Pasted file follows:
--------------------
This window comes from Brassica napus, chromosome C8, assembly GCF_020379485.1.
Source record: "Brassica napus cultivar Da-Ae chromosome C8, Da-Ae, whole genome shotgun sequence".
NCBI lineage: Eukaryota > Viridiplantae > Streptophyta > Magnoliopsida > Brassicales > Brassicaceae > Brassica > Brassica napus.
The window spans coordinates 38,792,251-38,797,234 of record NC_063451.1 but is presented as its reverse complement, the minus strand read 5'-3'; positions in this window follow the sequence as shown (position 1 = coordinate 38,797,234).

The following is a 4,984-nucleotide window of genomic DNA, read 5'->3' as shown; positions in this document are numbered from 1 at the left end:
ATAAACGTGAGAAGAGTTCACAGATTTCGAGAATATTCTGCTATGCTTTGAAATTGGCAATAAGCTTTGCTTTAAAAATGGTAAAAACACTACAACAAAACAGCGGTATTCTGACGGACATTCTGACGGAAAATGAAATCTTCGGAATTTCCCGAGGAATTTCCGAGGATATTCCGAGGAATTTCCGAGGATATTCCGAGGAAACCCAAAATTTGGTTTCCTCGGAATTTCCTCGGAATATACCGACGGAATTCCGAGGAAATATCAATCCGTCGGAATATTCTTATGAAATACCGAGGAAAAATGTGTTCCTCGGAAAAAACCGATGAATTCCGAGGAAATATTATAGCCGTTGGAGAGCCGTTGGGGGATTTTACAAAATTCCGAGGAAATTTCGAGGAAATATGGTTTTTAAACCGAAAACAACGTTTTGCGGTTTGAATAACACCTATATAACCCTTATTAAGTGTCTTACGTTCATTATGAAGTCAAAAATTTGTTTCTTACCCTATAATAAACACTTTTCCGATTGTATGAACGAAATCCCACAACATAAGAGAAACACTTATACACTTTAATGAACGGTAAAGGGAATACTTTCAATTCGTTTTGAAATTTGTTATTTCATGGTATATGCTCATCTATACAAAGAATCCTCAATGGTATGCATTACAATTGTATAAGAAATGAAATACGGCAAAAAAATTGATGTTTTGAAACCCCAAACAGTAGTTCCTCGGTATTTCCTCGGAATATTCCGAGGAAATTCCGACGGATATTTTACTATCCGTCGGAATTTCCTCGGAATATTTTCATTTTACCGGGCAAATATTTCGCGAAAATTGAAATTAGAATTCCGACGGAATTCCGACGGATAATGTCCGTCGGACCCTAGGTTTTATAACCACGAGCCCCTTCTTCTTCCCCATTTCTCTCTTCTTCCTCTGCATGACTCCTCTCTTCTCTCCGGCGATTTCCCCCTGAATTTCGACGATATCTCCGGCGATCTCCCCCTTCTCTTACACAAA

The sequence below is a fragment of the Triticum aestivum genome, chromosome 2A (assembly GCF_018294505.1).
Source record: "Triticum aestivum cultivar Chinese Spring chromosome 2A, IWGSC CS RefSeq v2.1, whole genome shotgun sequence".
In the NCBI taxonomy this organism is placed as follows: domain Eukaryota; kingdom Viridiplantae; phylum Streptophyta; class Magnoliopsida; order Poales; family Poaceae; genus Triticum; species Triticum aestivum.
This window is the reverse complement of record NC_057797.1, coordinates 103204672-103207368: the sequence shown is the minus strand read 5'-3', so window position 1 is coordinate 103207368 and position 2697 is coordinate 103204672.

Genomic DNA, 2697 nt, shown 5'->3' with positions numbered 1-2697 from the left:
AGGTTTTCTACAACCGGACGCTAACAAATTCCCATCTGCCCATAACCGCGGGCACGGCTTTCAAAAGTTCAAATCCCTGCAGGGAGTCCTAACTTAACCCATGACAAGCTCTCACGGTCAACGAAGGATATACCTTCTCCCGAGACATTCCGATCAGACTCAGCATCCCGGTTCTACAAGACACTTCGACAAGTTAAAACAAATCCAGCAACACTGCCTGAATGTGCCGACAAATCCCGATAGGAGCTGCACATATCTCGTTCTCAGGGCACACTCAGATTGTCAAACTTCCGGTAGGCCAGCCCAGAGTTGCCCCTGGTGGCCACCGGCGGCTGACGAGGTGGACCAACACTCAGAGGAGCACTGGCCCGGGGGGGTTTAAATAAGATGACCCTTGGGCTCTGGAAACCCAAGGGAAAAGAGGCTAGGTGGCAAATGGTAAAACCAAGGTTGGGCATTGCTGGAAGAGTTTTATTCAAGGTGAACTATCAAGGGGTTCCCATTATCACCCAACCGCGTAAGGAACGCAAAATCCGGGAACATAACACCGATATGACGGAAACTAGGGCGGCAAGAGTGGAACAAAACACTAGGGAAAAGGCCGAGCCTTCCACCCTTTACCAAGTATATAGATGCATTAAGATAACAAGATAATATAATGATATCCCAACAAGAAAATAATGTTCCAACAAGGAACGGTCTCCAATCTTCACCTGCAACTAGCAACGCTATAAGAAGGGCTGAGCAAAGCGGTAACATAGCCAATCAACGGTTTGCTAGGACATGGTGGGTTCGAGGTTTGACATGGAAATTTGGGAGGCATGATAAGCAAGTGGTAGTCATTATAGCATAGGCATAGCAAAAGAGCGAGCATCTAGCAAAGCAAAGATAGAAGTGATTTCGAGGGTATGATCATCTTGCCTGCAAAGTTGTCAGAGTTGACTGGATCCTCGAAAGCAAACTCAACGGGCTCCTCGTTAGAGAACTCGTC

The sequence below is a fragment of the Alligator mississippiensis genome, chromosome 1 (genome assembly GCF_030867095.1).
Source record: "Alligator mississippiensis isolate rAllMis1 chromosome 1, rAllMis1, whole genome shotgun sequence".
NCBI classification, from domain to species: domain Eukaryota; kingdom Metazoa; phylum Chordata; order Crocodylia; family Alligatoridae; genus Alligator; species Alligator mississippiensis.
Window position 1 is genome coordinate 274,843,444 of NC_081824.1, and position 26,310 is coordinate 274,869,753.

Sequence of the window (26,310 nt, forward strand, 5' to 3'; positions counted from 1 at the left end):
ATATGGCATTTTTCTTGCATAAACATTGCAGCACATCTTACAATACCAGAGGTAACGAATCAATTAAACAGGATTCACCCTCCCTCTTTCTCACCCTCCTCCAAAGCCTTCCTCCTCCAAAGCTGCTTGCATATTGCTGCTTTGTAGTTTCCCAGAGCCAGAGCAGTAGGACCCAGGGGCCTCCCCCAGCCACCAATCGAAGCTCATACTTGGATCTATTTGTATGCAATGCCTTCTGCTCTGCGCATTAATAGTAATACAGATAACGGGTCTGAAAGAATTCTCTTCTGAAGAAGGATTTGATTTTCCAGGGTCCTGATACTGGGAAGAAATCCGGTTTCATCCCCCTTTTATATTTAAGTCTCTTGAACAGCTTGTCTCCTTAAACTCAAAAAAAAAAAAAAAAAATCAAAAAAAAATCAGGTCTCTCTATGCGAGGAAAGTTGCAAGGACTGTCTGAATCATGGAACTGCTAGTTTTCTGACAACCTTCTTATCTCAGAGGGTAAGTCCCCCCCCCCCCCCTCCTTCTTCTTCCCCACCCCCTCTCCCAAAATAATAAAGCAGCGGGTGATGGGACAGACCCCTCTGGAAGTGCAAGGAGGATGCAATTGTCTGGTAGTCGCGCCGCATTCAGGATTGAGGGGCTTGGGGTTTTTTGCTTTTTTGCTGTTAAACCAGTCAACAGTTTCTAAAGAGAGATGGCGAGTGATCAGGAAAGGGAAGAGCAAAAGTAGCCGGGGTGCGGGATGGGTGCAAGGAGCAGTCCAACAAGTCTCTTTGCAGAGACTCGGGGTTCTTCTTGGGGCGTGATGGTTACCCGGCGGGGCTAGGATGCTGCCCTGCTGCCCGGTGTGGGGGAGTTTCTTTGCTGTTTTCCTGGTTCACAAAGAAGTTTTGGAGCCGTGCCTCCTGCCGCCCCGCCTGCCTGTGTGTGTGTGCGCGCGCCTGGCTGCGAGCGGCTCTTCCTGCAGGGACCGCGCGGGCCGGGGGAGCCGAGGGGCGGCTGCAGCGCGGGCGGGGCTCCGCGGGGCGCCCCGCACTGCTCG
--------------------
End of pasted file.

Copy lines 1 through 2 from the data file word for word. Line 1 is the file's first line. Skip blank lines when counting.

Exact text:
This window comes from Brassica napus, chromosome C8, assembly GCF_020379485.1.
Source record: "Brassica napus cultivar Da-Ae chromosome C8, Da-Ae, whole genome shotgun sequence".